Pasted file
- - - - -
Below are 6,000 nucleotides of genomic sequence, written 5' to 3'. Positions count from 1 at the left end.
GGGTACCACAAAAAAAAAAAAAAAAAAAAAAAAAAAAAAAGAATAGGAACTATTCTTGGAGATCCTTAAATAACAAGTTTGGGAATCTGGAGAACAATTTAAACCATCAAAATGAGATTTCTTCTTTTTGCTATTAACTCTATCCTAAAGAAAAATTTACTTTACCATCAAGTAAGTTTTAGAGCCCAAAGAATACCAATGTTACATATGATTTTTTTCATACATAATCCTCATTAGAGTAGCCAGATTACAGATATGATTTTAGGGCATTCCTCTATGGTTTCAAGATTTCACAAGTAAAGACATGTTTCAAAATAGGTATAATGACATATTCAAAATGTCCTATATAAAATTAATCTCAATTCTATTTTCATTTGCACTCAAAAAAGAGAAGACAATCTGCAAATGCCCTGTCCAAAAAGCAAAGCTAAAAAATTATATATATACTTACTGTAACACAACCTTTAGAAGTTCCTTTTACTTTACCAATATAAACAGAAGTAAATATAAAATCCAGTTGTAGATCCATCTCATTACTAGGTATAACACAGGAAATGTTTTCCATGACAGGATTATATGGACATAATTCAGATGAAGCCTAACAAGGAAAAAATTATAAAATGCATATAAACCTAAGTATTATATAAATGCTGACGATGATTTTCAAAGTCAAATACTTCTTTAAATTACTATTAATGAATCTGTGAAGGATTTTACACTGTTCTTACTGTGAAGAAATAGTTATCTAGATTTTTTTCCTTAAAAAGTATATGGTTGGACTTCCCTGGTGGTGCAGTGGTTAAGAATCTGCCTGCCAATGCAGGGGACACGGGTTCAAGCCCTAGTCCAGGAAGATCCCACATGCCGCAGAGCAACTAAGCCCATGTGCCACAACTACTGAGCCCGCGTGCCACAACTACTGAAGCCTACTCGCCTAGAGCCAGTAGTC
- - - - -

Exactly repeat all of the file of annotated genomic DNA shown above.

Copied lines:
Below are 6,000 nucleotides of genomic sequence, written 5' to 3'. Positions count from 1 at the left end.
GGGTACCACAAAAAAAAAAAAAAAAAAAAAAAAAAAAAAAGAATAGGAACTATTCTTGGAGATCCTTAAATAACAAGTTTGGGAATCTGGAGAACAATTTAAACCATCAAAATGAGATTTCTTCTTTTTGCTATTAACTCTATCCTAAAGAAAAATTTACTTTACCATCAAGTAAGTTTTAGAGCCCAAAGAATACCAATGTTACATATGATTTTTTTCATACATAATCCTCATTAGAGTAGCCAGATTACAGATATGATTTTAGGGCATTCCTCTATGGTTTCAAGATTTCACAAGTAAAGACATGTTTCAAAATAGGTATAATGACATATTCAAAATGTCCTATATAAAATTAATCTCAATTCTATTTTCATTTGCACTCAAAAAAGAGAAGACAATCTGCAAATGCCCTGTCCAAAAAGCAAAGCTAAAAAATTATATATATACTTACTGTAACACAACCTTTAGAAGTTCCTTTTACTTTACCAATATAAACAGAAGTAAATATAAAATCCAGTTGTAGATCCATCTCATTACTAGGTATAACACAGGAAATGTTTTCCATGACAGGATTATATGGACATAATTCAGATGAAGCCTAACAAGGAAAAAATTATAAAATGCATATAAACCTAAGTATTATATAAATGCTGACGATGATTTTCAAAGTCAAATACTTCTTTAAATTACTATTAATGAATCTGTGAAGGATTTTACACTGTTCTTACTGTGAAGAAATAGTTATCTAGATTTTTTTCCTTAAAAAGTATATGGTTGGACTTCCCTGGTGGTGCAGTGGTTAAGAATCTGCCTGCCAATGCAGGGGACACGGGTTCAAGCCCTAGTCCAGGAAGATCCCACATGCCGCAGAGCAACTAAGCCCATGTGCCACAACTACTGAGCCCGCGTGCCACAACTACTGAAGCCTACTCGCCTAGAGCCAGTAGTC